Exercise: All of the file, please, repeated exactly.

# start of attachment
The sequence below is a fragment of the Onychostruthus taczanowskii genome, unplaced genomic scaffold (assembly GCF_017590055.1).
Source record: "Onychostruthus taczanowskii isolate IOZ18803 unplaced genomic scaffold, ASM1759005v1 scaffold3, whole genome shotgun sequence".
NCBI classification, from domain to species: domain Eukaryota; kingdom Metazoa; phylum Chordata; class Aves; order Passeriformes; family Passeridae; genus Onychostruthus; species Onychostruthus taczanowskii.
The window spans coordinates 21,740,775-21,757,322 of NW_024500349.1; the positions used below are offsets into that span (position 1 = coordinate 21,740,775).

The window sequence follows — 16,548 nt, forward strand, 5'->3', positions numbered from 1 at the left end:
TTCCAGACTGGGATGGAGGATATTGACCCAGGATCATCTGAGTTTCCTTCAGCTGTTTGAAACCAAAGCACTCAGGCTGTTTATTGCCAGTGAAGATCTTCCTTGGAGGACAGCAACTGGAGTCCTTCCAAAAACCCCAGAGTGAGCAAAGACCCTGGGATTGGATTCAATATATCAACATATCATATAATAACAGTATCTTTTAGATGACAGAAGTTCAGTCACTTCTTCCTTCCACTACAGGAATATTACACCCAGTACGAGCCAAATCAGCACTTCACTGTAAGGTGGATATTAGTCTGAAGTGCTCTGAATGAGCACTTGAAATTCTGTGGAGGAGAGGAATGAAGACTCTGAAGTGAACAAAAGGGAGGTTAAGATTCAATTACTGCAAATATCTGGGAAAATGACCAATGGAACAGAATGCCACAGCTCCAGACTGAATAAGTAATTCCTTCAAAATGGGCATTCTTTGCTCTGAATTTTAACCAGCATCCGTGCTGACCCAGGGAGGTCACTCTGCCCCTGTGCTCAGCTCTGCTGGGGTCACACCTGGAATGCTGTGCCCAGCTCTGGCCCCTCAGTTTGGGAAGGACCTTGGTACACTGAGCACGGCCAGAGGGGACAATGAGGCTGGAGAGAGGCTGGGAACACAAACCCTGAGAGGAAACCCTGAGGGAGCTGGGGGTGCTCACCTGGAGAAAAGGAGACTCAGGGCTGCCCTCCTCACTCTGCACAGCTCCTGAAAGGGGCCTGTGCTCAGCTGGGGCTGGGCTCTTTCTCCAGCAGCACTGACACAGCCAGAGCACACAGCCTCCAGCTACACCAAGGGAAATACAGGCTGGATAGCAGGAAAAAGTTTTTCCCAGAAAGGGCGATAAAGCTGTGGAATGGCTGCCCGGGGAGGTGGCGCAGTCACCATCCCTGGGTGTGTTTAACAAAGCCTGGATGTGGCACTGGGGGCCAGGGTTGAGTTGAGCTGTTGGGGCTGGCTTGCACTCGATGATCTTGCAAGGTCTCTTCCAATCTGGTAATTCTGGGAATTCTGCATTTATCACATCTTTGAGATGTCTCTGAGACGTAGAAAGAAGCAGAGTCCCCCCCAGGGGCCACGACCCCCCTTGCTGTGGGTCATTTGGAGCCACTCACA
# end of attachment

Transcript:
The sequence below is a fragment of the Onychostruthus taczanowskii genome, unplaced genomic scaffold (assembly GCF_017590055.1).
Source record: "Onychostruthus taczanowskii isolate IOZ18803 unplaced genomic scaffold, ASM1759005v1 scaffold3, whole genome shotgun sequence".
NCBI classification, from domain to species: domain Eukaryota; kingdom Metazoa; phylum Chordata; class Aves; order Passeriformes; family Passeridae; genus Onychostruthus; species Onychostruthus taczanowskii.
The window spans coordinates 21,740,775-21,757,322 of NW_024500349.1; the positions used below are offsets into that span (position 1 = coordinate 21,740,775).

The window sequence follows — 16,548 nt, forward strand, 5'->3', positions numbered from 1 at the left end:
TTCCAGACTGGGATGGAGGATATTGACCCAGGATCATCTGAGTTTCCTTCAGCTGTTTGAAACCAAAGCACTCAGGCTGTTTATTGCCAGTGAAGATCTTCCTTGGAGGACAGCAACTGGAGTCCTTCCAAAAACCCCAGAGTGAGCAAAGACCCTGGGATTGGATTCAATATATCAACATATCATATAATAACAGTATCTTTTAGATGACAGAAGTTCAGTCACTTCTTCCTTCCACTACAGGAATATTACACCCAGTACGAGCCAAATCAGCACTTCACTGTAAGGTGGATATTAGTCTGAAGTGCTCTGAATGAGCACTTGAAATTCTGTGGAGGAGAGGAATGAAGACTCTGAAGTGAACAAAAGGGAGGTTAAGATTCAATTACTGCAAATATCTGGGAAAATGACCAATGGAACAGAATGCCACAGCTCCAGACTGAATAAGTAATTCCTTCAAAATGGGCATTCTTTGCTCTGAATTTTAACCAGCATCCGTGCTGACCCAGGGAGGTCACTCTGCCCCTGTGCTCAGCTCTGCTGGGGTCACACCTGGAATGCTGTGCCCAGCTCTGGCCCCTCAGTTTGGGAAGGACCTTGGTACACTGAGCACGGCCAGAGGGGACAATGAGGCTGGAGAGAGGCTGGGAACACAAACCCTGAGAGGAAACCCTGAGGGAGCTGGGGGTGCTCACCTGGAGAAAAGGAGACTCAGGGCTGCCCTCCTCACTCTGCACAGCTCCTGAAAGGGGCCTGTGCTCAGCTGGGGCTGGGCTCTTTCTCCAGCAGCACTGACACAGCCAGAGCACACAGCCTCCAGCTACACCAAGGGAAATACAGGCTGGATAGCAGGAAAAAGTTTTTCCCAGAAAGGGCGATAAAGCTGTGGAATGGCTGCCCGGGGAGGTGGCGCAGTCACCATCCCTGGGTGTGTTTAACAAAGCCTGGATGTGGCACTGGGGGCCAGGGTTGAGTTGAGCTGTTGGGGCTGGCTTGCACTCGATGATCTTGCAAGGTCTCTTCCAATCTGGTAATTCTGGGAATTCTGCATTTATCACATCTTTGAGATGTCTCTGAGACGTAGAAAGAAGCAGAGTCCCCCCCAGGGGCCACGACCCCCCTTGCTGTGGGTCATTTGGAGCCACTCACA